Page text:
Senegal, a Nation of Contrasts
In March, World Justice Project researcher and ACLS Mellon Fellow, Joe Haley, traveled to Africa to
interview local government officials and civil society activists. The purpose of this research was to
understand access to justice—the capacity of ordinary people to resolve their everyday justice problems
fairly without undue hardship—in the Sahel, a semi-arid region that snakes along the southern edge of
the Sahara desert, from Senegal and Mauritania in the West to Sudan and Eritrea in the East.
The Sahel is marked by high levels of poverty and environmental fragility. It is also host to one of the
world’s most intractable conflicts. Since 2012, national and international forces have been locked in a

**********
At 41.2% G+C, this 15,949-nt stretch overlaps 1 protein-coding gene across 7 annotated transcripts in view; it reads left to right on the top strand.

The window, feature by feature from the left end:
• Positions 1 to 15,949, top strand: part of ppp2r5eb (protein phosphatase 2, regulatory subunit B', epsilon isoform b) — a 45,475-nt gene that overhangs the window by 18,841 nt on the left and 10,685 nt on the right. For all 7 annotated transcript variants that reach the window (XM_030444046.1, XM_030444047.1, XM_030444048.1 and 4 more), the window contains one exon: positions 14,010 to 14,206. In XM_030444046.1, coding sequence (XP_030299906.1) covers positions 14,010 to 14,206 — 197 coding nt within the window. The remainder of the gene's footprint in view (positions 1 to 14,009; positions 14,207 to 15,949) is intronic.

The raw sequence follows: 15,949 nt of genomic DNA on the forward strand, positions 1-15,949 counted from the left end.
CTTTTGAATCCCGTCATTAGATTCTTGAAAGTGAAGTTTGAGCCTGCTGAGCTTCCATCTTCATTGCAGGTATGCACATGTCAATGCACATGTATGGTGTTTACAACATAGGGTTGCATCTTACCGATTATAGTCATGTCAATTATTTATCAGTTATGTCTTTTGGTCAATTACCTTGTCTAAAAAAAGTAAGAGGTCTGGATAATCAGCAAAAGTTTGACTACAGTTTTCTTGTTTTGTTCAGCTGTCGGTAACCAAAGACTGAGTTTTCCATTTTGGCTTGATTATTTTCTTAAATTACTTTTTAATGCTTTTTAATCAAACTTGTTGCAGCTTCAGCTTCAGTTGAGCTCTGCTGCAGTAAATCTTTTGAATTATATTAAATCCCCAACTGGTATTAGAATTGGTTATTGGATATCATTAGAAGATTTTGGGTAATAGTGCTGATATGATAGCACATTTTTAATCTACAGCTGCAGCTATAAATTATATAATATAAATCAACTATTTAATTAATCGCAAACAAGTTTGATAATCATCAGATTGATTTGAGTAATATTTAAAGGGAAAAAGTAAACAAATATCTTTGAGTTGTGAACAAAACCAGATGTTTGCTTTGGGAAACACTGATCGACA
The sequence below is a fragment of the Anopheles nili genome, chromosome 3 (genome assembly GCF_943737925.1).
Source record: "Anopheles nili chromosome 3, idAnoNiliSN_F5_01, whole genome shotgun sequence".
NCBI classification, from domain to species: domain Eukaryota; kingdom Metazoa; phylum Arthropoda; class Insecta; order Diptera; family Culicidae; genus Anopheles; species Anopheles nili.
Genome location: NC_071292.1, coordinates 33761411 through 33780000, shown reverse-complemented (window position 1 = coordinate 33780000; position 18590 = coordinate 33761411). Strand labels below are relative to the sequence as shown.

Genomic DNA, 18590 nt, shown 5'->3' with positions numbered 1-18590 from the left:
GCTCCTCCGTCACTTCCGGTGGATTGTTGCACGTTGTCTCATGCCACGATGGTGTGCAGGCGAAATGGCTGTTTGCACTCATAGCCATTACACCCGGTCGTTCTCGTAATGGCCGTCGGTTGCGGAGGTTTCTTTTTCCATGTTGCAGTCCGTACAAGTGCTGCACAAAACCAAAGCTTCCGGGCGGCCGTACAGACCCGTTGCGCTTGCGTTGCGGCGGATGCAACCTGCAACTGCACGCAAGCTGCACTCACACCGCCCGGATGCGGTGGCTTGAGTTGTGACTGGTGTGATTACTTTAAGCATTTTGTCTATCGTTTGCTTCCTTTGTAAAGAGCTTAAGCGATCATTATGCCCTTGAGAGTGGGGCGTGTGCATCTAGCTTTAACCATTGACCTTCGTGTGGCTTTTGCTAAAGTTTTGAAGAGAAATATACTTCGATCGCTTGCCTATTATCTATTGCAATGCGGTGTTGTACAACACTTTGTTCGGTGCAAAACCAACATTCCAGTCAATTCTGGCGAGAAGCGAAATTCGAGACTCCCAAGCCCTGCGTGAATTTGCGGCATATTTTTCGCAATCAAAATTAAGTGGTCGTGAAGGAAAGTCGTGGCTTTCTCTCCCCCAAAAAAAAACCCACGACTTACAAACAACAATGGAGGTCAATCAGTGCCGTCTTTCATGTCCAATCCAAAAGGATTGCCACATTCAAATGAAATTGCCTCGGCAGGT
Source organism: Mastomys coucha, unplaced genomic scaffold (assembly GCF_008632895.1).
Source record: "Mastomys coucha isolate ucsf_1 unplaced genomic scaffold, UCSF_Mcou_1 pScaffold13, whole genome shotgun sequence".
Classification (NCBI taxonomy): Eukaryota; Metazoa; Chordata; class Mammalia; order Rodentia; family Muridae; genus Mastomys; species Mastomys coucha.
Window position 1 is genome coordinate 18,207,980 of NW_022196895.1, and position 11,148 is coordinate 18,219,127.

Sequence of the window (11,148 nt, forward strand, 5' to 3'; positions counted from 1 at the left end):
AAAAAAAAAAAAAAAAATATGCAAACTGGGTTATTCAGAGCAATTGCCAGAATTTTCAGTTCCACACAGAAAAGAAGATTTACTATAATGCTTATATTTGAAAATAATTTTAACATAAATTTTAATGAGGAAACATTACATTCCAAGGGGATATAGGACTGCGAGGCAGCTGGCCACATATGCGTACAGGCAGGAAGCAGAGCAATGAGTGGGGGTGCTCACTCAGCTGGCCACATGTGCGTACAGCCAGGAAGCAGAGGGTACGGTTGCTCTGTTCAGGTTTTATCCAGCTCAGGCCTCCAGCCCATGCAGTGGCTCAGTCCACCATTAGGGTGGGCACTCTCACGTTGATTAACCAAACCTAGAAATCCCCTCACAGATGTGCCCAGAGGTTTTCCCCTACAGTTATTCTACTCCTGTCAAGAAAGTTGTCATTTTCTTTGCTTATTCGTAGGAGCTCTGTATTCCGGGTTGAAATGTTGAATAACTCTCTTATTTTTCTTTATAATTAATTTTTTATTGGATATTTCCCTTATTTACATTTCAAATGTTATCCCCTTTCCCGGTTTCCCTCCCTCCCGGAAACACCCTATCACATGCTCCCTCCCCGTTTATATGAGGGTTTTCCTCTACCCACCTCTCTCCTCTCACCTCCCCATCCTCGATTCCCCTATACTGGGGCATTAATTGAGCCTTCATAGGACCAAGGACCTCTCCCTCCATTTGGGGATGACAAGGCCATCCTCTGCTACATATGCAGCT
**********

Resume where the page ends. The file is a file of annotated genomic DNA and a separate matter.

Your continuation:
pitched fight against Islamic extremists in Mali, Niger, and Chad. This conflict has profound implications
for West and Central Africa, as it has disrupted economic activity and displaced hundreds of thousands of
people. In the following series of personal essays, Joe speaks with local practitioners to ask, how can
access to justice build peace and resilience in the Sahel?
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